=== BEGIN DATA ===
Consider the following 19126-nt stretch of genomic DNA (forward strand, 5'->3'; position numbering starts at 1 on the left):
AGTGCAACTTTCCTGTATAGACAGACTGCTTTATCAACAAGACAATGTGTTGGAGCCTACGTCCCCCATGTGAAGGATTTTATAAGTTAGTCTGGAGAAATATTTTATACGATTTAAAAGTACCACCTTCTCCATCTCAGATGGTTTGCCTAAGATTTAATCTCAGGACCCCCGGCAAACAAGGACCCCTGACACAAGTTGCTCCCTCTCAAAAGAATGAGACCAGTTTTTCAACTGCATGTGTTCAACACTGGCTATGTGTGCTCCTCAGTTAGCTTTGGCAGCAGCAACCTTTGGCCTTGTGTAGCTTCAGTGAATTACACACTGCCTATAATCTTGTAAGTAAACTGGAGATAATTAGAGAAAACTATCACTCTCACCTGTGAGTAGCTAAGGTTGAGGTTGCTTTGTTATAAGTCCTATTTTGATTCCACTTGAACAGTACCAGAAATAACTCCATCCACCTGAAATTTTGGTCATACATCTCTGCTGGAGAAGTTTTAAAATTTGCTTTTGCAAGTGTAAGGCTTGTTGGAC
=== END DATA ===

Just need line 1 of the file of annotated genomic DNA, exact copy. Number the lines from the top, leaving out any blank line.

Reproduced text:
Consider the following 19126-nt stretch of genomic DNA (forward strand, 5'->3'; position numbering starts at 1 on the left):